Sitting Room

Wednesday, June 6

Where does the Iguaçu River come from?




Photos courtesy of the Piraquara City Government, Secretary of the Environment and Tourism. 1. Avenida Getulio Vargas (Avenue) between the Mountain Range and Curitiba. 2) One of the 1.000 plus wellsprings of the Iguaçu River

There were three questions that I hated the most when I worked as a guide in the Iguassu Falls area back in the late 70s when I was younger and foolish. The first had to do with the geological formation of the Falls. We then learned, as we learn today, that the Falls orginated from a volcano. Which volcano? Where? The second was which side is more beautiful the Brazilian or the Argentine? Depending on who asked you might be in big trouble. The third was: where does the Iguassu River come from? The answer then was normally what it still is today: the Iguaçu River comes from Curitiba – like the Government. Curitiba is the seat of the Paraná State Government – a Government headquartered at the Palacio Iguaçu in the Curitiba’s Civic Center.

I am writing this today to answer the third question. The Iguaçu / Iguazu or Iguassu River orginate from thousands of water springs found on the high flatland (Plateau) on the Western foothill of the Southern Atlantic Mountain Range around the Curitiba Metropolitan Region (RMC). The RMC is made up of 26 cities most of them havng something to do with the Iguaçu River but as far as this posting is concerned I will concentrate my efforts on the municipalities located to the East of Curitiba proper and between Curitiba and the Mountain Range.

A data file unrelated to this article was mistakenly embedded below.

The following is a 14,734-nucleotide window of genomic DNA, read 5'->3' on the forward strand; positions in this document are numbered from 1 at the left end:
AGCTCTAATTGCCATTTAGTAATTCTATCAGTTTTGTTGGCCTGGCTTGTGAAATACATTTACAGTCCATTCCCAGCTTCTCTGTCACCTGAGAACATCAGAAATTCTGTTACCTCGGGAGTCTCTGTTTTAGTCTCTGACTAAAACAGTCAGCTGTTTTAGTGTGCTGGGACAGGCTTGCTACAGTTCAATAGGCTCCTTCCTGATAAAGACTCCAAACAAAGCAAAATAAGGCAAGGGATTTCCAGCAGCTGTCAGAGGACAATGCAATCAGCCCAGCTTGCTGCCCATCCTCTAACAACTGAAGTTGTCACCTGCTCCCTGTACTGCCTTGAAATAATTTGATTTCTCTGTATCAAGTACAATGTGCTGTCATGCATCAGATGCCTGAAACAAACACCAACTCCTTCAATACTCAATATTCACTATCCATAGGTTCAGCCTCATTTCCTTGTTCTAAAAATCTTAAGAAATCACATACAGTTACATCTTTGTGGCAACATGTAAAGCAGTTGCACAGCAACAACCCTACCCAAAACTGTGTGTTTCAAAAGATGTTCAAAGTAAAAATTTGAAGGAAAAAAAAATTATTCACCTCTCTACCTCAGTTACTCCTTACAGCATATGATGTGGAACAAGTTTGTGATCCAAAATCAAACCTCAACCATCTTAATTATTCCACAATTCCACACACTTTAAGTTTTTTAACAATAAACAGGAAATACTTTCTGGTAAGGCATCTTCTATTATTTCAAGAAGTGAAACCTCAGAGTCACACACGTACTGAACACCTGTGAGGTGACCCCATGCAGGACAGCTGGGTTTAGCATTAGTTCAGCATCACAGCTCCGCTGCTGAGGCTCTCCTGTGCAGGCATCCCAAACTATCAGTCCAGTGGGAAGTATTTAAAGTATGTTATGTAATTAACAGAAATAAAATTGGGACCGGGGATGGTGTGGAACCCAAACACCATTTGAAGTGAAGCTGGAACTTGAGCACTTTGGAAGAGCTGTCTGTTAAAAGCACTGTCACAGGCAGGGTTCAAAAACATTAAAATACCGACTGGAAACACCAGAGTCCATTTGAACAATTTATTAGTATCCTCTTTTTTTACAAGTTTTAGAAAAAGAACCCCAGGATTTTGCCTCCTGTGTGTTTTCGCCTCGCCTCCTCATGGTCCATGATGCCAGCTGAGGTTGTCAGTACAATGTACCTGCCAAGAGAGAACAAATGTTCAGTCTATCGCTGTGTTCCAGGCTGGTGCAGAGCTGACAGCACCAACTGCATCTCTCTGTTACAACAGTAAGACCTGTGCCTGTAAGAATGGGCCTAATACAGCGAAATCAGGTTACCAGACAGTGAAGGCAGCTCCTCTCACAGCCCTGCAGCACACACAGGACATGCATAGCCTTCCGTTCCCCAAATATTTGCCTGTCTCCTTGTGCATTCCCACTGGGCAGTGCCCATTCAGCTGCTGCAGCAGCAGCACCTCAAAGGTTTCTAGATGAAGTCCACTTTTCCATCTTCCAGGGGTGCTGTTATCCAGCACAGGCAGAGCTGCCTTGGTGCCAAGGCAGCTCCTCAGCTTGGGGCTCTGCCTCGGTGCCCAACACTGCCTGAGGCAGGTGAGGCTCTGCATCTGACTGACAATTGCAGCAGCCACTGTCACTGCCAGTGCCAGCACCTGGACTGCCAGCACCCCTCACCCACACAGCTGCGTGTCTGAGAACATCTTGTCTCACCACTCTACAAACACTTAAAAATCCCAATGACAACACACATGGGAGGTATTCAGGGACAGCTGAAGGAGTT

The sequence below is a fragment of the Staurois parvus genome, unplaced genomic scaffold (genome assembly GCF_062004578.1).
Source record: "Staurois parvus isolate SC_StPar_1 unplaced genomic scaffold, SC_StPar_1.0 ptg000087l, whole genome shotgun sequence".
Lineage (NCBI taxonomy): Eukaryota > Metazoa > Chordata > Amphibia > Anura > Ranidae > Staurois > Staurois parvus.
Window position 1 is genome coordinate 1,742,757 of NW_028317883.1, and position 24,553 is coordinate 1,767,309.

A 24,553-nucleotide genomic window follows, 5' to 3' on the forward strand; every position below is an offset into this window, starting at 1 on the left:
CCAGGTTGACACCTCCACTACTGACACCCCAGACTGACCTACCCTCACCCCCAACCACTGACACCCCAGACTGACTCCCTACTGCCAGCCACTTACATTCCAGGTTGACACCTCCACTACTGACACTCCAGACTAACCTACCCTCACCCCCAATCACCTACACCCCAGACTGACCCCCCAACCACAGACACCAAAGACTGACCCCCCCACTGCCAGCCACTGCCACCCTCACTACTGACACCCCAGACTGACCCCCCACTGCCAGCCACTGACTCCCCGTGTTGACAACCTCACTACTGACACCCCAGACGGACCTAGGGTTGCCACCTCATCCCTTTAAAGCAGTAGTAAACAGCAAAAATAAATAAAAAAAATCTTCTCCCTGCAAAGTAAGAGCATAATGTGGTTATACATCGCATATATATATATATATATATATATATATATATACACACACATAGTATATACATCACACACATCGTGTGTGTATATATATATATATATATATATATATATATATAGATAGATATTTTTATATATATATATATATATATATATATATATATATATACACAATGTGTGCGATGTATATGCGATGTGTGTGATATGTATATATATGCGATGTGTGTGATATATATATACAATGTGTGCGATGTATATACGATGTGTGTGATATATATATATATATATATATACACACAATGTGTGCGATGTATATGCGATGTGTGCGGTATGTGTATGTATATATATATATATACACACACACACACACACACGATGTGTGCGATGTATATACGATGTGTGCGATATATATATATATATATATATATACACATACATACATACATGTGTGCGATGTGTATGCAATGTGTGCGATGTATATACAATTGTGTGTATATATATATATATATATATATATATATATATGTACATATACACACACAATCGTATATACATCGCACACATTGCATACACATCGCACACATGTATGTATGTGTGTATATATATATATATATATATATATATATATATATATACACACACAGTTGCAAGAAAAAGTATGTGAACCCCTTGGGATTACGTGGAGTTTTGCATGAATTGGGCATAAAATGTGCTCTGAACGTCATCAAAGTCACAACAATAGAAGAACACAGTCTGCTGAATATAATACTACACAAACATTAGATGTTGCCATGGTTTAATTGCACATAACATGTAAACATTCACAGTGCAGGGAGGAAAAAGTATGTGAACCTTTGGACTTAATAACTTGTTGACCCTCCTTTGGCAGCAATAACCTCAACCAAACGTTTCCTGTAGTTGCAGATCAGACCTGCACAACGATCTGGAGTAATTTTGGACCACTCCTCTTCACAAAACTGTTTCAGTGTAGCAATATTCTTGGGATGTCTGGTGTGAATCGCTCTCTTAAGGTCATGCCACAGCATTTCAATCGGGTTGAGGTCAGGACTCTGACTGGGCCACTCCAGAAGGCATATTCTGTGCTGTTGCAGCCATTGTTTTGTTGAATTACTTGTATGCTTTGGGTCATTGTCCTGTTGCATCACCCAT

Piraquara is my focus. The city claims to have catalogued 1.162 springs that form the heart of the Upper Iguaçu River Basin – the headwaters of the Iguaçu. Beacause of such a privilege Piraquara, Piraquara also “houses” the headwaters of several small river basins like the Piraquara River, The Iraí and the Ipiranga rivers who will end up in the Iguaçu River somwhere and somehow downstream. Why do I say somewhere and somehow?

The City Hall (Prefeitura) of Piraquara affirms that 93% of its territory is Headwater Protection Area and that another 7% is Mountain Slope Protection Area. Which means that 100% of the city is compromised with environmental protection. It also means that there are serious restrictions to growth, progress, economic development – as the saying goes.

If you look for a good reason for so much protection – all you have to do is to stop on Avenida Getulio Vargas and look westward – you see Curitiba with its population of 1.7 million sprawling down there. Piraquara is responsible for 50% of the water Curitiba uses to drink, bathe with, flush toilets, wash cars, laundry and so on. Climbing the nearby mountain will reveal the existence of dams or reservoirs of all sizes. Among them the Piraquara I and II Dams plus the Iraí Dam all owned by the partly (half) State-owned water and sewer company called Sanepar. Unlike other dams down river – in the middle and lower Iguaçu, these are not intended to produce the much needed electricity. They are part of the Curitiba Water Supply infrasctructure.

It is only past Piraquara and other municipalites that the Iguaçu River already polluted will be called by this name. I wil come back with more on the Iguaçu River’s birth, suffering and glorious (?) end later on. I am on the road and checking things up. See you then.

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Land of Many Waters

Land of Many Waters
This is a secret little waterfalls where I often go and take a very few people for my ecopsychological nature-connecting experience